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Face it, recruiters: You have a terrible reputation. The recruiting process notoriously lacks communication—and even though candidates curry favor with you in hopes of a job interview, they resent you for dropping them like a hot potato when interest wanes.

In a recent LinkedIn post, I provided job seekers with advice to prepare themselves for impressing you. While readers were grateful for the intel, many left comments providing specific examples of recruiters behaving badly. Having done a fair share of hiring throughout my HR career, I can defend some behaviors that candidates find noxious; having also been a job seeker, I find some indefensible.

Beyond keeping job seekers satisfied, though, adopting better behaviors during the recruiting process makes strategic sense. A recent survey in The Wall Street Journal reports that recruiters are experiencing difficulty sourcing qualified professionals for many of their openings. By taking the time to understand a candidate's pain points, you can overcome part of that difficulty and establish a well-regarded employer brand for your clients, your company and yourself in the process.

Influenced by my time on both sides of the job hunt, here is a list of best practices for recruiting and hiring managers. The main takeaway? In the end, good manners and practical considerations matter more than you think.

Don't Build Unrealistic Expectations

If you need more information to decide if a candidate is right for the position, say so. Is the candidate an outlier whom you hope the hiring manager will find interesting? Then let her know that even if her resume doesn't necessarily fit the profile, she has interesting experience. Candidates get lectured endlessly on the importance of coming to interviews prepared—so help prepare them by providing all the facts.

Bottom line: Don't build up a candidate's hopes unless you think the hiring manager will actually want to interview this person.

Be Upfront About Compensation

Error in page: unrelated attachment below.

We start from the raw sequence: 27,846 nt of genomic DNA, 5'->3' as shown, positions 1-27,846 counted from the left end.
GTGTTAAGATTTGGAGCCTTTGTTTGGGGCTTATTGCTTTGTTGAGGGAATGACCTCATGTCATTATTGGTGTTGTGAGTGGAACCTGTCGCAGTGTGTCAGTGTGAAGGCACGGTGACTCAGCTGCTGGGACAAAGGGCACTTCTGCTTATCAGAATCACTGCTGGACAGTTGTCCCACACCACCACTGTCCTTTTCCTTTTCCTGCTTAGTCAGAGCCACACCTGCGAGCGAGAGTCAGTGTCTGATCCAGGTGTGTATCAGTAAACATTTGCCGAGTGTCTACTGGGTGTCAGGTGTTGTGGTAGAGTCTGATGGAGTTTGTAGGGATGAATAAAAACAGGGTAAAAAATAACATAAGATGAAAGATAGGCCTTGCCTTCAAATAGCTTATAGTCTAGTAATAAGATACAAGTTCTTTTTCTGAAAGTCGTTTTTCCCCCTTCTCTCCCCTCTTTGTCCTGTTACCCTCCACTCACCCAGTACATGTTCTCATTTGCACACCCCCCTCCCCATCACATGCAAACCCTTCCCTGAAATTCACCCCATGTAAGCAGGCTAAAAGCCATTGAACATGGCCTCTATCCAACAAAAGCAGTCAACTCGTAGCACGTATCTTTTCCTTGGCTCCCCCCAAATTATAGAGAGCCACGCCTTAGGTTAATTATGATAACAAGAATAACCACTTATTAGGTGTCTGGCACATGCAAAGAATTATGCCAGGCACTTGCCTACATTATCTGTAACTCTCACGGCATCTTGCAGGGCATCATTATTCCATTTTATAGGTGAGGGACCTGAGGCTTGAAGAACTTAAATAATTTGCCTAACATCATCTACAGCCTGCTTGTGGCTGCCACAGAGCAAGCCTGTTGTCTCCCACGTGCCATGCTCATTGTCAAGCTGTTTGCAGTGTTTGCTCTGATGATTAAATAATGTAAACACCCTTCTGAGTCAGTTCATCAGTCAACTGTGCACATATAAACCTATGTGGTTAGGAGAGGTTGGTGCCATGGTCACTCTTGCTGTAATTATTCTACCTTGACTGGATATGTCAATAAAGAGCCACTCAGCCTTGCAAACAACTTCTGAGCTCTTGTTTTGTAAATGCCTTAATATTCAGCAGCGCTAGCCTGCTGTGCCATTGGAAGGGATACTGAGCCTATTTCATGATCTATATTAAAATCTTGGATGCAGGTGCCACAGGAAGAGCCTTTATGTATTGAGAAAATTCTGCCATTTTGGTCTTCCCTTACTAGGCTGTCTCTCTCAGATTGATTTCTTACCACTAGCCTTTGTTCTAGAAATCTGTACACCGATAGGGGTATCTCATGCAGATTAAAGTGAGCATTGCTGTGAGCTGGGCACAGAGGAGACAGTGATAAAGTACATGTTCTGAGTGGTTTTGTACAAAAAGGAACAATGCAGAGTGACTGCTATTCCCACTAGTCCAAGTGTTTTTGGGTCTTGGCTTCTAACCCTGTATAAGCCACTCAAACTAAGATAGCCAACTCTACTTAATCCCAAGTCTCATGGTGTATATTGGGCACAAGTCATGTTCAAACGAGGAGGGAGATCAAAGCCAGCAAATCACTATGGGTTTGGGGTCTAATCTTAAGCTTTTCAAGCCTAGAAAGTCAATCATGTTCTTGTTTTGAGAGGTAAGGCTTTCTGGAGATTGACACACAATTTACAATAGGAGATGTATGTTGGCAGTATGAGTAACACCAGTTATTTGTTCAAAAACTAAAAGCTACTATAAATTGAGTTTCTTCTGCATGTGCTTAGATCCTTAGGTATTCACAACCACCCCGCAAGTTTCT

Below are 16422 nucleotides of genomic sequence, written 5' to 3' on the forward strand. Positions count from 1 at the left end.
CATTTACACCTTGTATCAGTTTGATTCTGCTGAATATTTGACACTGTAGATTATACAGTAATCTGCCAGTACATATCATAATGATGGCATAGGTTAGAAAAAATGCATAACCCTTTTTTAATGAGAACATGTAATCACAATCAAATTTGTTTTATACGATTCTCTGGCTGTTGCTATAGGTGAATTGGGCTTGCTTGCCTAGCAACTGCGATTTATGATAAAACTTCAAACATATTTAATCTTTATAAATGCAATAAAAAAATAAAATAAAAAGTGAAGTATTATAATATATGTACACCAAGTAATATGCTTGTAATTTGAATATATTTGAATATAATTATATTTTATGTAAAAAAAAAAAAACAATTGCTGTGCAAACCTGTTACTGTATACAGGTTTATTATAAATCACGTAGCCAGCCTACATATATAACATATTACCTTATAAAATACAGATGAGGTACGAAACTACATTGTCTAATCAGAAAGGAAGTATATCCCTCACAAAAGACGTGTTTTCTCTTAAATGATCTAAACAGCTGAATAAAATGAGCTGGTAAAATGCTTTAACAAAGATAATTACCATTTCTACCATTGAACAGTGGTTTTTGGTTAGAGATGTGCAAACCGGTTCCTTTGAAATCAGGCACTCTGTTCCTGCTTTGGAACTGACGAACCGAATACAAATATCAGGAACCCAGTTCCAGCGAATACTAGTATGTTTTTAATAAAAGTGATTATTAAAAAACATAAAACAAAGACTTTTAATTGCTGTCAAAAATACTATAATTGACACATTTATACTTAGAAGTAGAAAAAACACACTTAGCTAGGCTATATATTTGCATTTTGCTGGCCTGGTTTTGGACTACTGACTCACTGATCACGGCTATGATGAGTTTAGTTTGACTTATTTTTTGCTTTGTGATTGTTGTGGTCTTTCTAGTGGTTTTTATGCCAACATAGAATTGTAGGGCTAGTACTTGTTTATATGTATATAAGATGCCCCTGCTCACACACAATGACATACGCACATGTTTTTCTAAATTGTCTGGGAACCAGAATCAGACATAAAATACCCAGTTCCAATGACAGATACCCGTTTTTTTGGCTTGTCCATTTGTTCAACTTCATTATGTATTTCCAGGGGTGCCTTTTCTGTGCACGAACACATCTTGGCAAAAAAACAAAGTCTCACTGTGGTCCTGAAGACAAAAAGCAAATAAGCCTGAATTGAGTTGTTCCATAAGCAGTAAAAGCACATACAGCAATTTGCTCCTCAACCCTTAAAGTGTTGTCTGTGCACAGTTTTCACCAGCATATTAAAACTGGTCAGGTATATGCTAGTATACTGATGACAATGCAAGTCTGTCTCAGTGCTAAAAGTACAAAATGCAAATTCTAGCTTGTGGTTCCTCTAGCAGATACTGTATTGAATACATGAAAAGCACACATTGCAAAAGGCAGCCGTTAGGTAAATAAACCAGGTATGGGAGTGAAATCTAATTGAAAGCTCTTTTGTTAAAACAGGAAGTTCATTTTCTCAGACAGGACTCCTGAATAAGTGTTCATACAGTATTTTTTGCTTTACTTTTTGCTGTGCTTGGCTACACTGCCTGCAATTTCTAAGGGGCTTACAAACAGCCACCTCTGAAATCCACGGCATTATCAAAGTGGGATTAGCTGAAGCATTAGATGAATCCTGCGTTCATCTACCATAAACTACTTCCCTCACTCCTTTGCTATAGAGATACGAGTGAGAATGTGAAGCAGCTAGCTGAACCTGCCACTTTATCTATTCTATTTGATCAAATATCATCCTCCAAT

It's important to reveal the salary range of the open position upfront, but don't ask candidates about their current compensation. They're aware that you're trying to peg their suitability based on salary, and you know that's unfair. By offering up compensation parameters upfront, you let the candidate decide if it's worth pursuing the opportunity further.

Bottom line: A candidate's value is based on the skills he or she brings to the table, not on prior pay.

Provide Timely Updates

While you're under no obligation to respond to every resume that hits your inbox, if you contact a candidate—even for a preliminary phone interview—you owe that person a follow-up. If they are out of the running, they deserve to know to move on. If there will be a next step, set reasonable expectations about when they will hear from you next. Career coaches warn candidates not to pester recruiters with “what's going on" calls or emails. Do your part by eliminating their need to ask.

Bottom line: Even if it's a template response, communicate with your candidates throughout the recruiting process.

Don't Ask “Cute" Questions

Every recruiter has his or her favorite go-to questions for candidates, but let's face it: some of them are downright silly. I was once asked, “If you were an animal, which one would you be?" I'm still not sure what my answer revealed about me as a cultural fit or innovative thinker, but I do recall not having a great opinion of the person who asked it. You can have some fun questions, but the point of an interview is to get to know how a candidate conducts themselves in difficult situations, not silly icebreakers.

Bottom line: Treat candidates professionally; being cute, or playing psychologist is not the way to go.

Photo: Shutterstock